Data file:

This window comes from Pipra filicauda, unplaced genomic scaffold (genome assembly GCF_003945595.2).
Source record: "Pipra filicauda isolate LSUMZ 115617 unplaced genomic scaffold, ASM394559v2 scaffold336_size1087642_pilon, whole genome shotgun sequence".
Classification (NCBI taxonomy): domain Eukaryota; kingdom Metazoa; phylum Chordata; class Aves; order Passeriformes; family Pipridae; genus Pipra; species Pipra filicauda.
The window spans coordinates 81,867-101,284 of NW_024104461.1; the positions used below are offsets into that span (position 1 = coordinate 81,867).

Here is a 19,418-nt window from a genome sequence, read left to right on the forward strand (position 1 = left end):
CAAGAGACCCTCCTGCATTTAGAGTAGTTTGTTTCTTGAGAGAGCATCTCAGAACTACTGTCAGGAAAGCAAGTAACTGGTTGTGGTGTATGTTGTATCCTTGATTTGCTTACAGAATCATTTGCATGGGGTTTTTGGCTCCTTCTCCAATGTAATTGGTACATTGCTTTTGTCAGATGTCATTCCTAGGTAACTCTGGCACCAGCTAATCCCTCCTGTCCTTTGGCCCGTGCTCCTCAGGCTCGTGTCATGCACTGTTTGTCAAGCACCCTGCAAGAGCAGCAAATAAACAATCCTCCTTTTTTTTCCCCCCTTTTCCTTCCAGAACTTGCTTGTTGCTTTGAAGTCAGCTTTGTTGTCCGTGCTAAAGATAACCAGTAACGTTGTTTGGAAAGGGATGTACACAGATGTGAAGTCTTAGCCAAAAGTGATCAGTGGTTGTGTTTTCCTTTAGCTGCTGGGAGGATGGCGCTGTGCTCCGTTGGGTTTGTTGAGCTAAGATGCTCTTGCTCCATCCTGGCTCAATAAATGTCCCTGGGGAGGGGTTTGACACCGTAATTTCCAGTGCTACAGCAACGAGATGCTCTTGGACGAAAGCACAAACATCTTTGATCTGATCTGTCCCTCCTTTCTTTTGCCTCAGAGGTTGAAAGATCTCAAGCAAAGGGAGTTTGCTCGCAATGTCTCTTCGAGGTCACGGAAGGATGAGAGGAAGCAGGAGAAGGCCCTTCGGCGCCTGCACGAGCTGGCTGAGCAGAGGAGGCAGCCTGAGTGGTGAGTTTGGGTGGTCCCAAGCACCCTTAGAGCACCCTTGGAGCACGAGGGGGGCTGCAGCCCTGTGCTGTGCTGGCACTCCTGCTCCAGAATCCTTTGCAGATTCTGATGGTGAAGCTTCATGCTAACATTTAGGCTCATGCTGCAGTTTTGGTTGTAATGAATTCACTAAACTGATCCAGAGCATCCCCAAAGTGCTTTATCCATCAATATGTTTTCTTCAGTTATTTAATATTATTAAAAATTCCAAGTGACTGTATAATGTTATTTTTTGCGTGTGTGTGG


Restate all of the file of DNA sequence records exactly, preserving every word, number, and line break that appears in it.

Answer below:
This window comes from Pipra filicauda, unplaced genomic scaffold (genome assembly GCF_003945595.2).
Source record: "Pipra filicauda isolate LSUMZ 115617 unplaced genomic scaffold, ASM394559v2 scaffold336_size1087642_pilon, whole genome shotgun sequence".
Classification (NCBI taxonomy): domain Eukaryota; kingdom Metazoa; phylum Chordata; class Aves; order Passeriformes; family Pipridae; genus Pipra; species Pipra filicauda.
The window spans coordinates 81,867-101,284 of NW_024104461.1; the positions used below are offsets into that span (position 1 = coordinate 81,867).

Here is a 19,418-nt window from a genome sequence, read left to right on the forward strand (position 1 = left end):
CAAGAGACCCTCCTGCATTTAGAGTAGTTTGTTTCTTGAGAGAGCATCTCAGAACTACTGTCAGGAAAGCAAGTAACTGGTTGTGGTGTATGTTGTATCCTTGATTTGCTTACAGAATCATTTGCATGGGGTTTTTGGCTCCTTCTCCAATGTAATTGGTACATTGCTTTTGTCAGATGTCATTCCTAGGTAACTCTGGCACCAGCTAATCCCTCCTGTCCTTTGGCCCGTGCTCCTCAGGCTCGTGTCATGCACTGTTTGTCAAGCACCCTGCAAGAGCAGCAAATAAACAATCCTCCTTTTTTTTCCCCCCTTTTCCTTCCAGAACTTGCTTGTTGCTTTGAAGTCAGCTTTGTTGTCCGTGCTAAAGATAACCAGTAACGTTGTTTGGAAAGGGATGTACACAGATGTGAAGTCTTAGCCAAAAGTGATCAGTGGTTGTGTTTTCCTTTAGCTGCTGGGAGGATGGCGCTGTGCTCCGTTGGGTTTGTTGAGCTAAGATGCTCTTGCTCCATCCTGGCTCAATAAATGTCCCTGGGGAGGGGTTTGACACCGTAATTTCCAGTGCTACAGCAACGAGATGCTCTTGGACGAAAGCACAAACATCTTTGATCTGATCTGTCCCTCCTTTCTTTTGCCTCAGAGGTTGAAAGATCTCAAGCAAAGGGAGTTTGCTCGCAATGTCTCTTCGAGGTCACGGAAGGATGAGAGGAAGCAGGAGAAGGCCCTTCGGCGCCTGCACGAGCTGGCTGAGCAGAGGAGGCAGCCTGAGTGGTGAGTTTGGGTGGTCCCAAGCACCCTTAGAGCACCCTTGGAGCACGAGGGGGGCTGCAGCCCTGTGCTGTGCTGGCACTCCTGCTCCAGAATCCTTTGCAGATTCTGATGGTGAAGCTTCATGCTAACATTTAGGCTCATGCTGCAGTTTTGGTTGTAATGAATTCACTAAACTGATCCAGAGCATCCCCAAAGTGCTTTATCCATCAATATGTTTTCTTCAGTTATTTAATATTATTAAAAATTCCAAGTGACTGTATAATGTTATTTTTTGCGTGTGTGTGG